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Manufacturing is the use of machines, tools and labor to make things for use or sale. The term may refer to a range of human activity, from handicraft to high tech, but is most commonly applied to industrial production, in which raw materials are transformed into finished goods on a large scale. Such finished goods may be used for manufacturing other, more complex products, such as household appliances or automobiles, or sold to wholesalers, who in turn sell them to retailers, who then sell them to end users - the "consumers".
Manufacturing takes turns under all types of economic systems. In a free market economy, manufacturing is usually directed toward the mass production of products for sale to consumers at a profit. In a collectivist economy, manufacturing is more frequently directed by the state to supply a centrally planned economy. In free market economies, manufacturing occurs under some degree of government regulation.
Modern manufacturing includes all intermediate processes required for the production and integration of a product's components. Some industries, such as semiconductor and steel manufacturers use the term fabrication instead.most of the bangladeshi industry in those day are secondary industry ...tanvir
The manufacturing sector is closely connected with engineering and industrial design. Examples of major manufacturers in the North America include General Motors Corporation, General Electric, and Pfizer. Examples in Europe include Volkswagen Group, Siemens, and Michelin. Examples in Asia include Toyota, Samsung, and Bridgestone.
According to some economists, manufacturing is a wealth-producing sector of an economy, whereas a service sector tends to be wealth-consuming.  Emerging technologies have provided some new growth in advanced manufacturing employment opportunities in the Manufacturing Belt in the United States. Manufacturing provides important material support for national infrastructure and for national defense.
On the other hand, most manufacturing may involve significant social and environmental costs. The clean-up costs of hazardous waste, for example, may outweigh the benefits of a product that creates it. Hazardous materials may expose workers to health risks. Developed countries regulate manufacturing activity with labor laws and environmental laws. In the U.S, manufacturers are subject to regulations by the Occupational Safety and Health Administration and the United States Environmental Protection Agency. In Europe, pollution taxes to offset environmental costs are another form of regulation on manufacturing activity. Labor Unions and craft guilds have played a historic role negotiation of worker rights and wages. Environment laws and labor protections that are available in developed nations may not be available in the third world. Tort law and product liability impose additional costs on manufacturing.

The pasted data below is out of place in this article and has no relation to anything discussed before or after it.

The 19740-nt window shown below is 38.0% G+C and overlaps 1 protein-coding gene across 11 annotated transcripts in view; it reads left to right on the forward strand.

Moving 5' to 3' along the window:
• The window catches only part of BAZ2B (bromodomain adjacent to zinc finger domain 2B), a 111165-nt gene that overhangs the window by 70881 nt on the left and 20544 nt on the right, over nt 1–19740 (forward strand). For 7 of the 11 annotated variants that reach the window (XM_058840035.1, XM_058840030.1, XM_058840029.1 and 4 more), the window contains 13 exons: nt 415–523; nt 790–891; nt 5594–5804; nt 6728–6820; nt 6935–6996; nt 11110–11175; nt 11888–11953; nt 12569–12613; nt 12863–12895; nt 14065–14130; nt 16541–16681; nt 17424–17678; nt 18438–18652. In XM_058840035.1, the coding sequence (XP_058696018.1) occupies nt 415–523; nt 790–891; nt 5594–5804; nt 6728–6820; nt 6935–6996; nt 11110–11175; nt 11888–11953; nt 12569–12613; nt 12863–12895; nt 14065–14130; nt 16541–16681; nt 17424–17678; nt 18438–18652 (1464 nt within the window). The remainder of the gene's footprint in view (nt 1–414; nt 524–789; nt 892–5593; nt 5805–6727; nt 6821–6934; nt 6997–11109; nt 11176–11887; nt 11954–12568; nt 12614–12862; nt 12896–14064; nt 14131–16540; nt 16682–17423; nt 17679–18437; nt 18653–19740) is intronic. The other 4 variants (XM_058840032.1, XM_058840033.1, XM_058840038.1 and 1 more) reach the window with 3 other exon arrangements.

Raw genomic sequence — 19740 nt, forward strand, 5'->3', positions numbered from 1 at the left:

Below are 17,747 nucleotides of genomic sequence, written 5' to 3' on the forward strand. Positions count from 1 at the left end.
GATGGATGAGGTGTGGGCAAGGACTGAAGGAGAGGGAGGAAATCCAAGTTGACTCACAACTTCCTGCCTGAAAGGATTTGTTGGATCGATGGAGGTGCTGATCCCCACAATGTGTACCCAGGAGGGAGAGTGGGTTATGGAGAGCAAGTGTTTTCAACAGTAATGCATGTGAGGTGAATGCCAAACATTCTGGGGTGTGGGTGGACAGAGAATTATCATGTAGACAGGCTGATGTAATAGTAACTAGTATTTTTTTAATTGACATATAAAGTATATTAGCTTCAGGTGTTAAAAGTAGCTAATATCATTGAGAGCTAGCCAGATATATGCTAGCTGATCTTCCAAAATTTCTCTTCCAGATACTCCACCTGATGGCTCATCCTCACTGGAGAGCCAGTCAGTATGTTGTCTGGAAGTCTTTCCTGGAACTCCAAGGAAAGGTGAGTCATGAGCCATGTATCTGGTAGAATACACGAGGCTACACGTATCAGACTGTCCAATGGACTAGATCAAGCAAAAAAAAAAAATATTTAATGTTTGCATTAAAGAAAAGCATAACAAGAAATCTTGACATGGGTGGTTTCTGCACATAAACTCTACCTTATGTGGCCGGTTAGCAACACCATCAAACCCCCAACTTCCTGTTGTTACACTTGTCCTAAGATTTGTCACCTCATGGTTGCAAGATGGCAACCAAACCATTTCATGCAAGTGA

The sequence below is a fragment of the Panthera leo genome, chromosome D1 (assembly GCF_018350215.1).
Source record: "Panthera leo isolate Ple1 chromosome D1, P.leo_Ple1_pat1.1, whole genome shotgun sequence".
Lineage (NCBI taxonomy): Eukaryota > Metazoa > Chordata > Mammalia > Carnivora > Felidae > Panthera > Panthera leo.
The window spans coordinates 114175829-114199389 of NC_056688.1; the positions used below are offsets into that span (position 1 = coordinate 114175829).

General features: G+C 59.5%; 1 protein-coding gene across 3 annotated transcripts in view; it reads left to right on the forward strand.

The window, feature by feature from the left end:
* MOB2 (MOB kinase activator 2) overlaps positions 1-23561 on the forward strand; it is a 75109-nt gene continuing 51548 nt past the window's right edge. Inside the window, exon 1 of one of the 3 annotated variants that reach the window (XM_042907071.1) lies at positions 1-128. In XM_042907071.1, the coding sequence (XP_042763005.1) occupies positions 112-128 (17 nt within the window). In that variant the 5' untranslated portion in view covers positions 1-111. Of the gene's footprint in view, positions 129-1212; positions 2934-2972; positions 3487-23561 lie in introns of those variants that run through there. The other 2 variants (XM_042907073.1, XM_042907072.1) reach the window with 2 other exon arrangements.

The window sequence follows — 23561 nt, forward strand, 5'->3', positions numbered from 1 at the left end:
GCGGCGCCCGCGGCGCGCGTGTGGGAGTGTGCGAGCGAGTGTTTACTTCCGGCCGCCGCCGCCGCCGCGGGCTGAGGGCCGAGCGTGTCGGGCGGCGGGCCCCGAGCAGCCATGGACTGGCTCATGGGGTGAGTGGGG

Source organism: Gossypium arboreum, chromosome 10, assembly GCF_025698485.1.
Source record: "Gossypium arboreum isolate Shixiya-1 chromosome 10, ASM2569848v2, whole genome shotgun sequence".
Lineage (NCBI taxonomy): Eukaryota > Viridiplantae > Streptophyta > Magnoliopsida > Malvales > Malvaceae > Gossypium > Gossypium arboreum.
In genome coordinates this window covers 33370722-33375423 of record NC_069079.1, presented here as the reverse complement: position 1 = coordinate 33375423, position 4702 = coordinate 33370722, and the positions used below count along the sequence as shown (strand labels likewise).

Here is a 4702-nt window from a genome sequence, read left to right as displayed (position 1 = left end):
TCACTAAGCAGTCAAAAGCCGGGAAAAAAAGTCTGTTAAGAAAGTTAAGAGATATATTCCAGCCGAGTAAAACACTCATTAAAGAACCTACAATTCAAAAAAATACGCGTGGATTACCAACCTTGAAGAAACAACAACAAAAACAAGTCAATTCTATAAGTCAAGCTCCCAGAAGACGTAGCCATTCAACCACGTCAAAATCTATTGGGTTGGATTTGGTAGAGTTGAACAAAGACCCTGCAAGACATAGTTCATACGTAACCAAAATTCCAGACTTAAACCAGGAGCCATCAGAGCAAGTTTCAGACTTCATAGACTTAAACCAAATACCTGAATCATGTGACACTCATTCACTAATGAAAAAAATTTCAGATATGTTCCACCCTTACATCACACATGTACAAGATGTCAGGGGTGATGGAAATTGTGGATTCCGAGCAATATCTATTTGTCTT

Surveys and analyses of trends and issues in manufacturing and investment around the world focus on such things as:
In addition to general overviews, researchers have examined the features and factors affecting particular key aspects of manufacturing development. They have compared production and investment in a range of Western and non-Western countries and presented case studies of growth and performance in important individual industries and market-economic sectors. On June 26 2009, Jeff Immelt, the CEO of General Electric, called for the United States to increase its manufacturing base employment to 20% of the workforce, commenting that the U.S. has outsourced too much in some areas and can no longer rely on the financial sector and consumer spending to drive demand.